(Why is this note here? Read this post for details.)

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More Canadian moms sent to US for deliveries

Remember Karen Jepp, the Calgary mother of quadruplets who was airlifted to Great Falls, Montana to give birth because no Alberta hospital had the room or the staff to handle her case? (Read Canadian Medicine's coverage from August and September.)

Well, Fox News is that at least 40 British Columbian mothers of premature infants have been flown to hospitals in Seattle, Everett and Spokane in the neighbouring state of Washington. And, strangely, some of those mothers have been sent by plane to Alberta.

Here's an excerpt of what Fox had to say:

Canada's socialized health care system, hailed as a model by Michael Moore in his documentary, "Sicko," is hurting, government officials admit, citing not enough money for more equipment and staff to handle high risk births.

Sarah Plank, a spokeswoman for the British Columbia Ministry of Health, said a spike in high risk and premature births coupled with the lack of trained nurses prompted the surge in mothers heading across the border for better care.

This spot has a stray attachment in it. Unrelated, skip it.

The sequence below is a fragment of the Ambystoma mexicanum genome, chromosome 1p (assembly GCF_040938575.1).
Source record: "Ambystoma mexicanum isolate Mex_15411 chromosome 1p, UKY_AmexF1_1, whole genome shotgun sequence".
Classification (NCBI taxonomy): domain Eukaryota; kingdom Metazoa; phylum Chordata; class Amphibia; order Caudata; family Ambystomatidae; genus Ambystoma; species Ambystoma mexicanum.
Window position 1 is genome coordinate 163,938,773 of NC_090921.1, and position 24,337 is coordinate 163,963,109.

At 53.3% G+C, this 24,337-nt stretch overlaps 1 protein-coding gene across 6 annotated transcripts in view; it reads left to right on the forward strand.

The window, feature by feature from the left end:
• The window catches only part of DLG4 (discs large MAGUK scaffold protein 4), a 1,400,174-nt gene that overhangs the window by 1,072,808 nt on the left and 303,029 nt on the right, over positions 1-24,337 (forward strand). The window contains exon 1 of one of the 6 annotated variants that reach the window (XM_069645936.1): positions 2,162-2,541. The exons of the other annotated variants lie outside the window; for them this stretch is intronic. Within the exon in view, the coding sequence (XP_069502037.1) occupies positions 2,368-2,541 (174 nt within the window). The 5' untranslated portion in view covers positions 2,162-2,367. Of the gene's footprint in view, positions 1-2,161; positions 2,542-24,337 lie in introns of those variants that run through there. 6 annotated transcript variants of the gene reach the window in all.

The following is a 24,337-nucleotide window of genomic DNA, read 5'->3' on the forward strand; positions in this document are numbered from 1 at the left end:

"The number of transfers in previous years has been quite low," Plank told "Before this recent spike we went for more than a year with no transfers to the U.S., so this is something that is happening in other provinces as well."

Critics say these border crossings highlight the dangers of a government-run health care system.

"The Canadian healthcare system has used the United States as a safety net for years," said Michael Turner of the Cato Institute. "In fact, overall about one out of every seven Canadian physicians sends someone to the United States every year for treatment."
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What's in the news

Here are some of the most interesting things NRM wasn't able to include in our latest print edition (October 15 - Vol 4, No 17). Some of these stories are a couple of weeks old, but many of them didn't get the attention they deserved from the media:

  • Microwave-emitting bra can ?
  • between Huntington's disease and children's health
  • Probiotics
  • UK NHS wants drunk patients to
  • Pine bark extract -- a ?
  • Amino acid supplement
  • New thimerosal study . But controversy ensues, nevertheless (see , and ). Also in the news: Congressional investigation into alleged CDC coverup of thimerosal research .
  • Warfarin genetic test